Then, while the water boiled to cook the things, I took fresh sage and fried it in a small pool of olive oil. This got very spattery since I had just washed the sage. Sage is fuzzy, you see. It holds onto liquid. I needed an oil shield! But fried sage is incredibly awesome, it’s crunchy and yummy, much less bitter, has a much better texture, and the flavor comes on you at the end. Also, this seasoned a bit of oil! Win-win. Added the rest of the butter in the house and browned it up. Also added some garlic-from-a-jar. Not enough sauce to toss the gnocchi in, but enough to put on the table for us to add. Since it would be undersauced, I decided to sprinkle the gnocchis with garlic powder and salt when I got them out of the water.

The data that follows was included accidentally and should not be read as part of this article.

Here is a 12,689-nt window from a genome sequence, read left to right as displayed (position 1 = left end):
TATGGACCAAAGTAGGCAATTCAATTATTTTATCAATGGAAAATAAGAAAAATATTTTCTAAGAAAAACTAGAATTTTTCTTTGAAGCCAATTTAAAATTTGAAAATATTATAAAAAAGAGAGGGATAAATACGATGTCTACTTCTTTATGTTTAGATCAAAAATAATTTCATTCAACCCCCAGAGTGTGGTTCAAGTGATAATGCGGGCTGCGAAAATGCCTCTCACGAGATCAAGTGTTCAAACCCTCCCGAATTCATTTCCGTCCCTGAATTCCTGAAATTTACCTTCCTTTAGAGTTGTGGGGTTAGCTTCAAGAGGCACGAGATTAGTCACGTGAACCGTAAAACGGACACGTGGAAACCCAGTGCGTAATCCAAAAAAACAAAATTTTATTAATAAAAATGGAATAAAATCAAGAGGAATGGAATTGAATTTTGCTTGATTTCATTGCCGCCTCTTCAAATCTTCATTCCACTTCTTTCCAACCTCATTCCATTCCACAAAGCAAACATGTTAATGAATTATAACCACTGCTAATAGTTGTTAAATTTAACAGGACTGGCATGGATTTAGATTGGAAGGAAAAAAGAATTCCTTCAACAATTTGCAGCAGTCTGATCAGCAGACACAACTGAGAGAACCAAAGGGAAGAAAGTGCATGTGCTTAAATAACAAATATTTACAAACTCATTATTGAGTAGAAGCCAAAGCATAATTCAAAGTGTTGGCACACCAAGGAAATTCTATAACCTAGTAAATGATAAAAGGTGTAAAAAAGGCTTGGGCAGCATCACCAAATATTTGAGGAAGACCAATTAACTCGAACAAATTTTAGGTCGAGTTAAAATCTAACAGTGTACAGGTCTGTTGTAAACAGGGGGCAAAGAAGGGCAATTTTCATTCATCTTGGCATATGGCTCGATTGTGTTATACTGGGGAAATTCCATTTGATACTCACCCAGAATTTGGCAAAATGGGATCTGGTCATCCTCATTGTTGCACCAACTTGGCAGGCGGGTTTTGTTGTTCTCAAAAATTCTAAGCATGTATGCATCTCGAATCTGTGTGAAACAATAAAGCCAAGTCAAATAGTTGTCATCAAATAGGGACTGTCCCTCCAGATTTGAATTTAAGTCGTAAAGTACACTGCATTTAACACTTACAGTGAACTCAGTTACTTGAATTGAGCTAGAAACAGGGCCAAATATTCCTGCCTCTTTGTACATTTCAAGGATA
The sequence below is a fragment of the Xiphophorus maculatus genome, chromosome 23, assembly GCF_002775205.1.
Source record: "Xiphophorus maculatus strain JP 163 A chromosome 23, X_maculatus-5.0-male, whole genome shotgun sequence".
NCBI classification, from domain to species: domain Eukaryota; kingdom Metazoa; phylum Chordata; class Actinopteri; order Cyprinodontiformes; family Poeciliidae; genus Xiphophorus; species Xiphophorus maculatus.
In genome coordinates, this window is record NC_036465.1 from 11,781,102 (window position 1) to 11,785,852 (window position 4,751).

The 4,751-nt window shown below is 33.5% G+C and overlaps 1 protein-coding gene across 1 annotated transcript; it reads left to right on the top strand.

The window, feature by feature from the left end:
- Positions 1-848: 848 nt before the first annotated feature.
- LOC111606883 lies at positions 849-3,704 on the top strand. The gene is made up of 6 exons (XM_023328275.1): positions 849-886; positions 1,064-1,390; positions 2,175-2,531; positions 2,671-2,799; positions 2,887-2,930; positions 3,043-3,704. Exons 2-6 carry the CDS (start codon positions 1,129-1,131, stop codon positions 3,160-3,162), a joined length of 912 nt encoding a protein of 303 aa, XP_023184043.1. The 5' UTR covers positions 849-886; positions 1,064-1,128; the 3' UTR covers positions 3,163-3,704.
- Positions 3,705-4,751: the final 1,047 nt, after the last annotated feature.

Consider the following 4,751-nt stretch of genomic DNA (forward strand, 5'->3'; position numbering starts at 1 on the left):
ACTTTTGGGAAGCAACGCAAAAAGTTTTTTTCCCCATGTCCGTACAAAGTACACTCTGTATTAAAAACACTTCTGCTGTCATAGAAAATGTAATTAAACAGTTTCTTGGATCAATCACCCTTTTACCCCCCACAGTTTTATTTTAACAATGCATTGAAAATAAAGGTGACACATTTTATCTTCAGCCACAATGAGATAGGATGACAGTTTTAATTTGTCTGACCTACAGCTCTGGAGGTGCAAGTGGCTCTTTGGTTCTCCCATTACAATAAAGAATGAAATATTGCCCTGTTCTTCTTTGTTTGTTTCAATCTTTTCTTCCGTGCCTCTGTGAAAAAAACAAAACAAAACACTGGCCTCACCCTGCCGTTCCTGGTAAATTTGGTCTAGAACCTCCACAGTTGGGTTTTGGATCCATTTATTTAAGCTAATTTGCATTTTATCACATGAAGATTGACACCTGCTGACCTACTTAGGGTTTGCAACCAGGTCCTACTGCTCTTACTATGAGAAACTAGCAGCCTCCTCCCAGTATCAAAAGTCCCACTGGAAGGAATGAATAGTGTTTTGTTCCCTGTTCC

I was too hungry to get pictures.
They didn’t have a lot of individual integrity, although I think a sauce or an egg would have helped. They were pretty tasty, and the process was easy although time-consuming. I hear you can do it much faster with instant mashed potato.
I have been learning a lot about spinning fiber! There’s a whole lot of different fibers out there, and you can get them in various levels of pre-preparation. Most you can get approximately raw, like you can buy unwashed wool, or cotton bolls, etc. You can get anything from that to a “top”, which is fiber that’s been combed or carded and processed so all the fibers go in the same direction and pulled into a kind of tube, so it’s very easy to work with. Mostly fiber is undyed but you can get lots of dyed fiber.